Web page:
Reporters Without Borders announced at this December’s Chaos Communications Congress, an annual hacker conference, that they are building a “Virtual Shelter” for censored stories and documents. Lucie Morillon, who gave the presentation, says they are working closely with security experts to build the portal, and will also be inviting them to try and “break it” before they launch, to be sure it’s secure. Morillon says the conduit, which does not have an official name as of yet, will not put up raw material; all published submissions will be accompanied by stories to conceptualize the information. But another part of this project, Morillon says, is to “make censorship completely useless” through something which has been referred to as the “Streisand effect.” In 2003, Barbara Streisand sued to suppress pictures of her coastline mansion from publication, but instead drew more attention to the photos. Morillon says if someone has been arrested for publishing an article, Reporters Without Borders will be encouraging people to leak it over their portal so the organization can publicize it widely.

But it’s not always necessary to build a tool like this from scratch. 100Reporters’s technology and web developer Jonathan Hutcheson looked to use existing options when building for Whistleblower Alley. Hutcheson decided on Privacy Box—open source secure-communications software that can be customized and installed on any site. The software is distributed by the German Privacy Foundation, a nonprofit privacy advocacy group. The site’s description says Privacy Box “provides non-tracked (and also anonymous) contact forms” and is “running primarily for journalists, bloggers and other publishers.” This was exactly what Hutcheson was looking for, “It’s a one trick pony that is operated by an organization devoted to privacy,” says Hutchseson. “And one of the things that was incredibly attractive is that we didn’t actually operate it ourselves.”

Developed in 2007, Privacy Box was inspired by an incident involving Telekom, a large German telecommunications company, which spied on journalists that were investigating the company. Jan Suhr, a member of the German Privacy Foundation, says the ensuing scandal left him and other members brainstorming about how to give journalists “a simple and secure way to do their jobs.” Privacy Box offers a private and anonymous way for people to communicate, so it’s not inherently a leak platform, but it is being used that way by 100Reporters. Privacy Box has been implemented on both a German whistleblower network and a Russian leaks website. The program is also being used by other organizations: NGOs, political parties, an anti-fascist group, an anti-nuclear energy group. Suhr says he got word that a university was using it for anonymous lecture feedback.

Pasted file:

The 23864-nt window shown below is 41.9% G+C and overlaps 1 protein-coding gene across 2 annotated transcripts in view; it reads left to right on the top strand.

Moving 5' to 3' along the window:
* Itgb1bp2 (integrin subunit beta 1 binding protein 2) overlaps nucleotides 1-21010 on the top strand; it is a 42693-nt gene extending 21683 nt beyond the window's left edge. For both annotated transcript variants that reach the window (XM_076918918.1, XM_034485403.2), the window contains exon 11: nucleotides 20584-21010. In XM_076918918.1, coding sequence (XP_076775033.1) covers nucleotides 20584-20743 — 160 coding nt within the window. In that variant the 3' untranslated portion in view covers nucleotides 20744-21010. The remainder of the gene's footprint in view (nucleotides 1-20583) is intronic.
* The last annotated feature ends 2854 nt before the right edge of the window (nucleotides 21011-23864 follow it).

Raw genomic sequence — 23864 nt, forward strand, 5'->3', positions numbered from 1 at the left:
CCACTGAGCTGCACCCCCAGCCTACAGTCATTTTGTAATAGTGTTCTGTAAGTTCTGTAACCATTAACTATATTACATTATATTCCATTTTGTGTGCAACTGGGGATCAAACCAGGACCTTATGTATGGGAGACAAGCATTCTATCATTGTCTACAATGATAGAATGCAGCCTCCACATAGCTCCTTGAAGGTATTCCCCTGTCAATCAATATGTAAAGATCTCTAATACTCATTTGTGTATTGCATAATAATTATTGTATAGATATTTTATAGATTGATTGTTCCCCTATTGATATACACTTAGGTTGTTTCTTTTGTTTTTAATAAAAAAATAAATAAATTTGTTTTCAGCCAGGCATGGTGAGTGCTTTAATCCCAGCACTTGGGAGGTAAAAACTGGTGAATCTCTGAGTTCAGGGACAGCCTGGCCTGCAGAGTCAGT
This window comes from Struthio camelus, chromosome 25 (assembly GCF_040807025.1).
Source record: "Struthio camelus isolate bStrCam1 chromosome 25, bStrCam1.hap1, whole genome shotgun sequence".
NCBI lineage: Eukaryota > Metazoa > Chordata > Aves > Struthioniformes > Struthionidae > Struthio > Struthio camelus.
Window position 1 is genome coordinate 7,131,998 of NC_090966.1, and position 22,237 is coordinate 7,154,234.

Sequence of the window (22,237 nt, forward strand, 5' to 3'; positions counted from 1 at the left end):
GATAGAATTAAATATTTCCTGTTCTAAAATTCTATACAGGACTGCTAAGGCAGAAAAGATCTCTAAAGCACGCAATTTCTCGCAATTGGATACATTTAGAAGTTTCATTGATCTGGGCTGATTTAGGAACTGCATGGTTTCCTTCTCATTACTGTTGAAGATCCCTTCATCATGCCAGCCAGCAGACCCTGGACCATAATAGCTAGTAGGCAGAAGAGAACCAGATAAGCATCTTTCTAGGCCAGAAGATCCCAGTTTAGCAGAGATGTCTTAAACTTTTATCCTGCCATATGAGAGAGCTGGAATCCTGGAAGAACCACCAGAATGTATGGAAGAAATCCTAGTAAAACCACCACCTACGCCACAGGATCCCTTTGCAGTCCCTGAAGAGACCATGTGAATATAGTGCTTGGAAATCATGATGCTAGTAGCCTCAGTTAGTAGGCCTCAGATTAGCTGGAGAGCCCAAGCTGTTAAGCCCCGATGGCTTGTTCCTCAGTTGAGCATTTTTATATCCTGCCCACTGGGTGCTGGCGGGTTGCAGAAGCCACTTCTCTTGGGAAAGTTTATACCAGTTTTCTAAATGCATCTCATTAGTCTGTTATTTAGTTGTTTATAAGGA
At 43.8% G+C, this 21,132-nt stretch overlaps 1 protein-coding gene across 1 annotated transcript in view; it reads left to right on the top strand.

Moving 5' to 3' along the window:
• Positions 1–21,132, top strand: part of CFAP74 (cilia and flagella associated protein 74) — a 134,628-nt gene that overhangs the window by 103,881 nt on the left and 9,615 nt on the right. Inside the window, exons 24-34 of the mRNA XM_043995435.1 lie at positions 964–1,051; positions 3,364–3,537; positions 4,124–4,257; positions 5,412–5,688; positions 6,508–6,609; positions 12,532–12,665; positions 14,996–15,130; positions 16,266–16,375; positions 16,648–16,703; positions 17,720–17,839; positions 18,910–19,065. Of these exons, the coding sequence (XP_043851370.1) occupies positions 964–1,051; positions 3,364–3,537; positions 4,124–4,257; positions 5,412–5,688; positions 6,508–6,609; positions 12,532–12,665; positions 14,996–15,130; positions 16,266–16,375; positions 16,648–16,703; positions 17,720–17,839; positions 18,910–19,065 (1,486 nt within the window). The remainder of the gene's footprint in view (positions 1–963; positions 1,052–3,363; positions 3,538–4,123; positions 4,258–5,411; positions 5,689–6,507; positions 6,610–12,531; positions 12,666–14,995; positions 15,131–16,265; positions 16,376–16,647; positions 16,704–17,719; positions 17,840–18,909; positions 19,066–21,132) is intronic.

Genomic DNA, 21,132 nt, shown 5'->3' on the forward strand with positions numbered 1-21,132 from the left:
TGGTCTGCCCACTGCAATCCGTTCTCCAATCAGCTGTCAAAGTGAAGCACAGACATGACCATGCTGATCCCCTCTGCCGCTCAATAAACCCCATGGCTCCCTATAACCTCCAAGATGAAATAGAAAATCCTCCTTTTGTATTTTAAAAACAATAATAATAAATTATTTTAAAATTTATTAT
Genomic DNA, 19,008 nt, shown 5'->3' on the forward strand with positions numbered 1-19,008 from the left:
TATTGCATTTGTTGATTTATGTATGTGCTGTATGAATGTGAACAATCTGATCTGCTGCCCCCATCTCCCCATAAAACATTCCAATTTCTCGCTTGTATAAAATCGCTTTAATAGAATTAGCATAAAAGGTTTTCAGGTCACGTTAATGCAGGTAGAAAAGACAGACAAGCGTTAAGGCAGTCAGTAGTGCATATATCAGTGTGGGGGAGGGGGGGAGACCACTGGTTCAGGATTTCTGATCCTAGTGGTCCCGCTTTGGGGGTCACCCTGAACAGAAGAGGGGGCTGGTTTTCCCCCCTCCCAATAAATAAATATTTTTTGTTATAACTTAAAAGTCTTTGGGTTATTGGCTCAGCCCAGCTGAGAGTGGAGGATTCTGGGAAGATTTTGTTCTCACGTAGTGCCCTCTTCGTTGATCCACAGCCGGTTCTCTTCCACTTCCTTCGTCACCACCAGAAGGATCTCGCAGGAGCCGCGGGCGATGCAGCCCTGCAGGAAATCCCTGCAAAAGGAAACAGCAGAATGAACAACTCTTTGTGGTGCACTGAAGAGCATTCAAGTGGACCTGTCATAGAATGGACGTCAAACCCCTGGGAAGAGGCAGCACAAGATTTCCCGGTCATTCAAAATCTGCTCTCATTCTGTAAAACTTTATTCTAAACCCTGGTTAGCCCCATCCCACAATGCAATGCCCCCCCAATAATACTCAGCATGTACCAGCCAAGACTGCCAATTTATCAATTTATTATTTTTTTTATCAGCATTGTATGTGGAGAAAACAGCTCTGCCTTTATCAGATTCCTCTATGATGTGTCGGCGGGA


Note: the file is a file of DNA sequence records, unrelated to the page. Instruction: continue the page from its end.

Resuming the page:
Here’s how it works: First, the message is encrypted, and sent to the receiver. It can only be opened and made legible with a key, which the receiver is provided with. Privacy Box does not record who is doing the messaging, so it leaves no trail, but Suhr says the most secure way to use this technology is with Tor, which makes it nearly impossible to trace which computer an action is coming from by dispersing the transfer of the information across many networks. Suhr says they don’t know how often their Tor advice is heeded, since they don’t analyze their users. Most leak platforms encourage using their systems in conjunction with Tor, including WikiLeaks, since it helps to hide not only what’s being communicated, but from where.

Honest Appalachia, the newest leak platform to make headlines, has made the use of Tor a requirement. “It’s not optional,” says Garrett Robinson, who built the site. “If you try to use [Honest Appalachia] without Tor, it will just redirect you to a page with directions on how to use it.”

Launched on January 10th, the site is focused on West Virginia, Virginia, Pennsylvania, Ohio, Kentucky, Tennessee and North Carolina. Both Robinson and cofounder Jim Tobias live in the region and feel this rural area could especially benefit from more transparency. Robinson says the biggest challenge with this work is authenticating the documents, which is why they have modeled their site around handing submissions over to journalists rather than publishing themselves. “Journalists have a lot more experience dealing with this, so we want their help to analyze and authenticate these documents.” He says once they receive files, they will decrypt them and then go through the process of “cleaning” the file of any other identifying metadata before handing it off to journalists.

The code is open source. “A truly secure site will withstand attack,” says Robinson, and the tool can be easily replicated by running a script that installs about 80 percent of the software, leaving only the cryptography to be done manually. The hope is for others to use it to “support accountability and transparency in their communities,” but Robinson is quick to point out that Honest Appalachia doesn’t guarantee anything. “When you hear guarantees and promises in the security field, you should get concerned,” says Robinson. “You should always be reevaluating. Security is a process, not a product.”

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Alysia Santo is a former assistant editor at CJR.